Thursday, March 4, 2010
Battle of the Smart Phone Titans
The latest salvo in wireless war came from Apple this week with it's patent lawsuit filed against HTC. There's plenty of speculation about this being an indirect hit against Google and the visit to the ITC to stop any further imports of infringing Android smart-phones which must be creating major acid indigestion for the organizations investing in marketing the technology. The patents are pretty interesting and so are the dynamics in the patent lawsuit arena. Soon all these guys will run out of lawyers aren't already "taken" as a result of their conflicts checks. I read all the articles. Aside from the annoying fact that most of the reporting didn't have even the most basic explanation of what the patents are all about and what features in particular are in play; the dynamics of the battle of the titans should make for interesting IP theater.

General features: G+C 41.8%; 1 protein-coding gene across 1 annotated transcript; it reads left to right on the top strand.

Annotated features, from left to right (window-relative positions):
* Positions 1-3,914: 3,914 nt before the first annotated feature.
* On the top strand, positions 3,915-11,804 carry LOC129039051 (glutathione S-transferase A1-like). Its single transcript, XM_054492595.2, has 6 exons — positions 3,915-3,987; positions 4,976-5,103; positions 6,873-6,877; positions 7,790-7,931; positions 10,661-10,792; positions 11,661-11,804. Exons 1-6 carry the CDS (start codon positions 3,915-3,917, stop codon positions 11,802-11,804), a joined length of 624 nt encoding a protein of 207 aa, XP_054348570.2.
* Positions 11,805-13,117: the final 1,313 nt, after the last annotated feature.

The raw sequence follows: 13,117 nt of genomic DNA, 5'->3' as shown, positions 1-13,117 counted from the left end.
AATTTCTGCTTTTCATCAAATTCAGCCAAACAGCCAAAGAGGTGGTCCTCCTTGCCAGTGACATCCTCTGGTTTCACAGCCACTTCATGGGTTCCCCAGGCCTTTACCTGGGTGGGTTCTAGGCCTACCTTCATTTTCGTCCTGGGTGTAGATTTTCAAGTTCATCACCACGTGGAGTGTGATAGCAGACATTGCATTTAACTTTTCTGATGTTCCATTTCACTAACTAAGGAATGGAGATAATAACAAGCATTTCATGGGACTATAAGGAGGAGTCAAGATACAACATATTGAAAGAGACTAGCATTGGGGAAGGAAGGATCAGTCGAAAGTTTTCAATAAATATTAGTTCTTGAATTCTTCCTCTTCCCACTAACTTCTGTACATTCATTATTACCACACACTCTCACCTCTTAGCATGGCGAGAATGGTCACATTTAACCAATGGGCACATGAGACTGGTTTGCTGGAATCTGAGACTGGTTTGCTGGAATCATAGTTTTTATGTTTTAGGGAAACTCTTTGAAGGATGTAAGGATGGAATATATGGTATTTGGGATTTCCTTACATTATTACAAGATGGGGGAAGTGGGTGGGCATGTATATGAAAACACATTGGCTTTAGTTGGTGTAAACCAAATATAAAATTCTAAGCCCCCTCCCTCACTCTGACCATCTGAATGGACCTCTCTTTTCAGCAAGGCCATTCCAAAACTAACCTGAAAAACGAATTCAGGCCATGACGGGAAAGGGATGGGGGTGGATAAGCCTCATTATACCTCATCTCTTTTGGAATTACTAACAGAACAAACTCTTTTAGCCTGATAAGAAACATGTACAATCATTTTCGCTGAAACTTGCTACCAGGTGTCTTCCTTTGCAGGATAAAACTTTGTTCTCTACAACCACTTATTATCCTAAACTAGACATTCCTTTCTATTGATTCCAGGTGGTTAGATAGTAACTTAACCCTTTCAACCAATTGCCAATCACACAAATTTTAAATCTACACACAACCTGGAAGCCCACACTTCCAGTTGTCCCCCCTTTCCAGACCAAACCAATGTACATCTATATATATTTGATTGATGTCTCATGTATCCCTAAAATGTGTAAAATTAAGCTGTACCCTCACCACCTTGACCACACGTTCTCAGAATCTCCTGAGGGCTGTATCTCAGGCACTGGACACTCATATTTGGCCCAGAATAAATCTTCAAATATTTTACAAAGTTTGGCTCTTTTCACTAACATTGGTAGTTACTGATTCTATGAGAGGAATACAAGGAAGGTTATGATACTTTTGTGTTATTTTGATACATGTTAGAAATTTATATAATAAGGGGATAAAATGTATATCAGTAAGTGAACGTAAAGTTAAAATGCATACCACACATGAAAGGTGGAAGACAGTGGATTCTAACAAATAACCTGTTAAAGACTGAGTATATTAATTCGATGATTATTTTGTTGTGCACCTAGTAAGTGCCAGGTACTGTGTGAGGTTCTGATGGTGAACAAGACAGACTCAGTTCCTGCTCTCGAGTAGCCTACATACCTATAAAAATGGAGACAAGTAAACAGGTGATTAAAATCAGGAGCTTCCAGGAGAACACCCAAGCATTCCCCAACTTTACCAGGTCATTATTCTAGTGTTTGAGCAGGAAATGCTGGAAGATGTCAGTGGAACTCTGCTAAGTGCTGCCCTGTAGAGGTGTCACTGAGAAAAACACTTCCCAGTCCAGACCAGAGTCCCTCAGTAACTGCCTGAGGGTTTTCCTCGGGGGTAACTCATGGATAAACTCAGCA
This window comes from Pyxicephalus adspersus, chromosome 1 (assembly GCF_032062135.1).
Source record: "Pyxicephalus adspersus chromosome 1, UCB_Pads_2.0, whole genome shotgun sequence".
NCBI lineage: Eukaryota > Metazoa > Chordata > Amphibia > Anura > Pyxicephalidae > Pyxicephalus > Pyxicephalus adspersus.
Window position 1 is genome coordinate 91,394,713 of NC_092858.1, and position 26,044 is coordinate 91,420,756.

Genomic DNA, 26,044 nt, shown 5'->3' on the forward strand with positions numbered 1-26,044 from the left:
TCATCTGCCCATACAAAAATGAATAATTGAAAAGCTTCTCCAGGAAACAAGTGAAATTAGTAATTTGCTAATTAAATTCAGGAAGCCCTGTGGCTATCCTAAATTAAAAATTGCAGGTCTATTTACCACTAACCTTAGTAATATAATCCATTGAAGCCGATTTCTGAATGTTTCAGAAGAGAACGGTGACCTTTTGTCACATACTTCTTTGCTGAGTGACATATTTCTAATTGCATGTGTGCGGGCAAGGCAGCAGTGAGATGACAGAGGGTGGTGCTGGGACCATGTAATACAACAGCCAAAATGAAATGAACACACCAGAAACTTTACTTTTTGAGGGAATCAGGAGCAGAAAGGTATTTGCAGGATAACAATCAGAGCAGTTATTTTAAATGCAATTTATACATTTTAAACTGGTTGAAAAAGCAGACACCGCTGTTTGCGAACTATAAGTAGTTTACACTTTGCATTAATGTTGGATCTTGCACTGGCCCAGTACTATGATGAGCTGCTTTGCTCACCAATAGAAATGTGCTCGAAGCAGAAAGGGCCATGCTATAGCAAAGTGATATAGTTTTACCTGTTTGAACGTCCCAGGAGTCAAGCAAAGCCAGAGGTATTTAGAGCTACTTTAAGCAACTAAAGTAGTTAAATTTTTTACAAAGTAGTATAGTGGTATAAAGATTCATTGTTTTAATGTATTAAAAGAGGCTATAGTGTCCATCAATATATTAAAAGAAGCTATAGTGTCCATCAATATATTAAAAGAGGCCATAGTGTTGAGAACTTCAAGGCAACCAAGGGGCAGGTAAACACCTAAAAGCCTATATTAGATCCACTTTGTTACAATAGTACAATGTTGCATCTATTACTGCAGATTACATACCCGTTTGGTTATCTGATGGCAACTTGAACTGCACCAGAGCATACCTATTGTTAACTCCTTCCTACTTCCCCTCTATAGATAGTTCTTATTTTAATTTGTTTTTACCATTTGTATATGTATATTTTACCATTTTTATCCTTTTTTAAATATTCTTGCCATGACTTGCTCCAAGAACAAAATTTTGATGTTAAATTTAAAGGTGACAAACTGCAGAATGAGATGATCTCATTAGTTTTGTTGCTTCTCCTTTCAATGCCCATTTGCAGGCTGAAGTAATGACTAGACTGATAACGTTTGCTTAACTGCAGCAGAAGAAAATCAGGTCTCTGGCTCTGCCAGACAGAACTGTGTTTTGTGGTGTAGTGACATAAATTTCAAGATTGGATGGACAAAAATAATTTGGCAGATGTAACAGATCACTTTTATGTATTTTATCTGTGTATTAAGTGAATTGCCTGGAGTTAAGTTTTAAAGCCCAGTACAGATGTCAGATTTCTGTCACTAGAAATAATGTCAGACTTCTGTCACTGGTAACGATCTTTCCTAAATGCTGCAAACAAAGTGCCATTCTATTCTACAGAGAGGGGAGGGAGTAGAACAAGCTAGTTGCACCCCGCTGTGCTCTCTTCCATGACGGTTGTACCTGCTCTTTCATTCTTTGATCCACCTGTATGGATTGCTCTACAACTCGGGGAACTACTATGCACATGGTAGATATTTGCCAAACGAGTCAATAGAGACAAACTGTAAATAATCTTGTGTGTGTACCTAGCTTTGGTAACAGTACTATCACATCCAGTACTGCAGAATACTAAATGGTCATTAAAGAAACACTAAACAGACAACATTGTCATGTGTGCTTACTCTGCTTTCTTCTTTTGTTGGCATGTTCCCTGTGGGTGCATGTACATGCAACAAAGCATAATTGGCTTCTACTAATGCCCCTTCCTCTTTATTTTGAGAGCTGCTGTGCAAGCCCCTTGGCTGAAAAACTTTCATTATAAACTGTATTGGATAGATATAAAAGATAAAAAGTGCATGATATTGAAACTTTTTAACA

Here are my two favorite quotes from opposite ends of the intellectual property spectrum:
From Steve Jobs:
"We can sit by and watch competitors steal our patented inventions, or we can do something about it. We decided to do something about it...We think competition is healthy, but competitors should create their own original technology, not steal ours."
From Douglas Rushkoff's article, "The iPhone Becomes a Bully", from the DailyBeast:
"Still, in an increasingly crowded smart-phone industry, it's hard to tell if Apple's claims are more about protecting innovation, or merely protecting market share. In fact, these two aims may even be at odds."
Last time I checked I thought that one of the major reasons of protecting innovation with patents was to protect your market share - at least if you are someone who actually makes stuff or at least get license revenue from the folks who make stuff that uses your innovations.
Wheel Reinvention Prevention:
To avoid "wheel reinvention", which is not good IP practice, here are two excellent links. Nick Bilton of The New York Times provides a compelling visual on who is suing who. The second is a link from engadget.com which provides a technical breakdown of the patents in suit by Nilay Patel.